It’s no secret that 2017 is proving to be a dry growing season for producers across Nebraska and the upper Midwest. The dry conditions have been marked by pockets of heavy rainfall in isolated areas, resulting in an overall decrease in the corn crop condition. The percent of corn rated at good to excellent fell four percentage points in the Cornhusker state in July.
As producers continue the irrigation battle in their fields, the resources and tools available to them to aid in the fight are growing each day. The University of Nebraska-Lincoln’s very own National Drought Mitigation Center (NDMC) is dedicated to helping farmers and institutions develop and implement measure to reduce vulnerability to drought conditions. Overall, the NDMC stresses the importance of preparedness and risk management.
In order to achieve their mission, the NDMC maintains a flourishing and continually growing website, actively engages in drought monitoring—helping the US Drought monitor with its preparations—and has developed the US Drought Impact Reporter: a set of web-based drought management decision making tools.
Their latest venture is QuickDRI, the Quick Drought Response Index, a new weekly early warning system that purports to be sensitive to the earliest-stage drought conditions and rapidly evolving drought events.
The index combines and analyzes four main drought indicators: Precipitation, soil moisture, vegetation health, and evaporative moisture loss from plants. By taking these four main variables into account, they allow producers and crop analysts to better understand the extent of drought conditions before most traditional monitoring methods.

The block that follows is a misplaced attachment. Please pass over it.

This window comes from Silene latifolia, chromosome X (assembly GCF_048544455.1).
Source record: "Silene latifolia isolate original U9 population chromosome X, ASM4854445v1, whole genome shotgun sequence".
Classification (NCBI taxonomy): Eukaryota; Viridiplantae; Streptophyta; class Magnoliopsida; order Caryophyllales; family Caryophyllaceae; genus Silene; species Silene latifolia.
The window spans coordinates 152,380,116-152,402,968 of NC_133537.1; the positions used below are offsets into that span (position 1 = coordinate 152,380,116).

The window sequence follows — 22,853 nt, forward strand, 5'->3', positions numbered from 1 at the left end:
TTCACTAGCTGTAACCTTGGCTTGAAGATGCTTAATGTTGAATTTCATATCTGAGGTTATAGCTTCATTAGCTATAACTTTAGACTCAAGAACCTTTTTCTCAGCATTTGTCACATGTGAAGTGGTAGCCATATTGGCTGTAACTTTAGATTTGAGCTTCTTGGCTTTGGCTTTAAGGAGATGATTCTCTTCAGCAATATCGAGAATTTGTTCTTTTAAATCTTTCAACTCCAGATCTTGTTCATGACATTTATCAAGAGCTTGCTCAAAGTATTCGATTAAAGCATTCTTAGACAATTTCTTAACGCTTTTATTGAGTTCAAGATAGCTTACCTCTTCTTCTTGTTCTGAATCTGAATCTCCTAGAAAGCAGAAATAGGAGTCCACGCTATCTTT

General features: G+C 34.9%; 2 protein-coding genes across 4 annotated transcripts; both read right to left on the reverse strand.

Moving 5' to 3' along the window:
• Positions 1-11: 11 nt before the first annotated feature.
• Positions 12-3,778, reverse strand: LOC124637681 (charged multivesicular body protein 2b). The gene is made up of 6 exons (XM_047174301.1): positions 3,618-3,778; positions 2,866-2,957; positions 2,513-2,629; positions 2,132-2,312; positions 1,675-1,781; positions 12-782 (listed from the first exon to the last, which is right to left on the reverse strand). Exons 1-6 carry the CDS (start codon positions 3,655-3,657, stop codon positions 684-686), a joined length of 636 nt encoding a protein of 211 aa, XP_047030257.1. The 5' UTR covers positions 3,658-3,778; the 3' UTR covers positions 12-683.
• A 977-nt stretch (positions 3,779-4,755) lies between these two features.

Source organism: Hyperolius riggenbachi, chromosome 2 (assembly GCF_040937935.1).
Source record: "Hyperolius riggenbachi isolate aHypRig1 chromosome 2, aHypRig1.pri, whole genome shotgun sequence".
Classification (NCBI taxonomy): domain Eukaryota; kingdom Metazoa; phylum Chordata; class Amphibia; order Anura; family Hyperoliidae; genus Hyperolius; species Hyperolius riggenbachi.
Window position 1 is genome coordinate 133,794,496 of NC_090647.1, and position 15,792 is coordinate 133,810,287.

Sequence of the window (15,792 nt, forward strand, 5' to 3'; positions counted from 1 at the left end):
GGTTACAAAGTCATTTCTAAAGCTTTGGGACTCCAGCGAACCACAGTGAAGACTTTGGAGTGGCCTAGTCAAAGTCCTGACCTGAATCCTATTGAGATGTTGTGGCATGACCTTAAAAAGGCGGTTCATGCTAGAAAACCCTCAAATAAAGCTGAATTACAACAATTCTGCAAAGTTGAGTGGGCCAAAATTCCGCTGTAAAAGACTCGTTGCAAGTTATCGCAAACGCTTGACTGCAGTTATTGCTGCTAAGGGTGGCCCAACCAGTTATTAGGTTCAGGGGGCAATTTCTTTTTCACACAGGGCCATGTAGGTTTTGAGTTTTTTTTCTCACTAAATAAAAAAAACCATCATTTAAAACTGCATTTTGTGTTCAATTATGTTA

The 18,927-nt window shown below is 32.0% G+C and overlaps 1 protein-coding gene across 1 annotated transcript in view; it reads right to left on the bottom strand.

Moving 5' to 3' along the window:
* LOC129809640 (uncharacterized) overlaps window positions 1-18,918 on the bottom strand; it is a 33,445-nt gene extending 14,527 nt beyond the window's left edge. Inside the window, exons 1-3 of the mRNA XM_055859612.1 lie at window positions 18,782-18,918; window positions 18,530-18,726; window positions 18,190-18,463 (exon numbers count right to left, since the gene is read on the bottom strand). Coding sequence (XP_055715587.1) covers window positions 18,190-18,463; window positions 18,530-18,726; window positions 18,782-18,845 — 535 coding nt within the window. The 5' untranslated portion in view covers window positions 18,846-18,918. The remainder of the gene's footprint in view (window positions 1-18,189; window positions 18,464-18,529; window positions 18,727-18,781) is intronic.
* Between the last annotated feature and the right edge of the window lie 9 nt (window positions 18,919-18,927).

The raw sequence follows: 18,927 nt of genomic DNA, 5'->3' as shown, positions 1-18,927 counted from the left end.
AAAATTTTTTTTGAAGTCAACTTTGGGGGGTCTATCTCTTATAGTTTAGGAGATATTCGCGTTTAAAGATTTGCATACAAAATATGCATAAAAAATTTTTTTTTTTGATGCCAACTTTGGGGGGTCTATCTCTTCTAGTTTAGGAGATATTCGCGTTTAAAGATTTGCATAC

Lead operations contact Jesslyn Brown claims that QuickDRI fills a gap in drought monitoring, owing to its sensitivity to detect short-term changes.
“We expect it to be especially helpful for decisions related to irrigation and fire management,” explains Brown.
More importantly, though, is that QuickDRI will help to improve the US Drought monitor. In turn, the allocation of relief dollars from the USDA Farm Service Agency will be able to be allocated more quickly, and to those in need of the relief most.
While preparedness cannot make rain fall from the sky, it can help to alleviate the stress that can come from inadequate moisture. Producers implementing the latest soil-moisture technology may rest easier knowing exactly what’s occurring under the soil, and having access to highly accurate drought monitoring is yet another tool in producers’ arsenal.
Until it starts raining again, farmers and ranchers agree that it’s good to know that researchers at UNL are in their corner, forging ahead with new ways to see under the soil and help improve their operations.
UFARM offers a full range of Nebraska land management services, including real estate sales, rural property appraisals, consultations and crop insurance. UFARM has operated in Nebraska since the early 1930’s. If you have questions about yields and productivity on your rented farmland, give the UFARM managers contact us today!
Sources consulted: NDMC. National Drought Mitigation Center. University of Nebraska-Lincoln. Web. 27 Jul. 2017. Richter-Ryerson, Shawna. “Warning System Gets the Early Drop on Drought.” Nebraska Today. University of Nebraska-Lincoln. 12 Jul. 2017. Web. 27 Jul. 2017.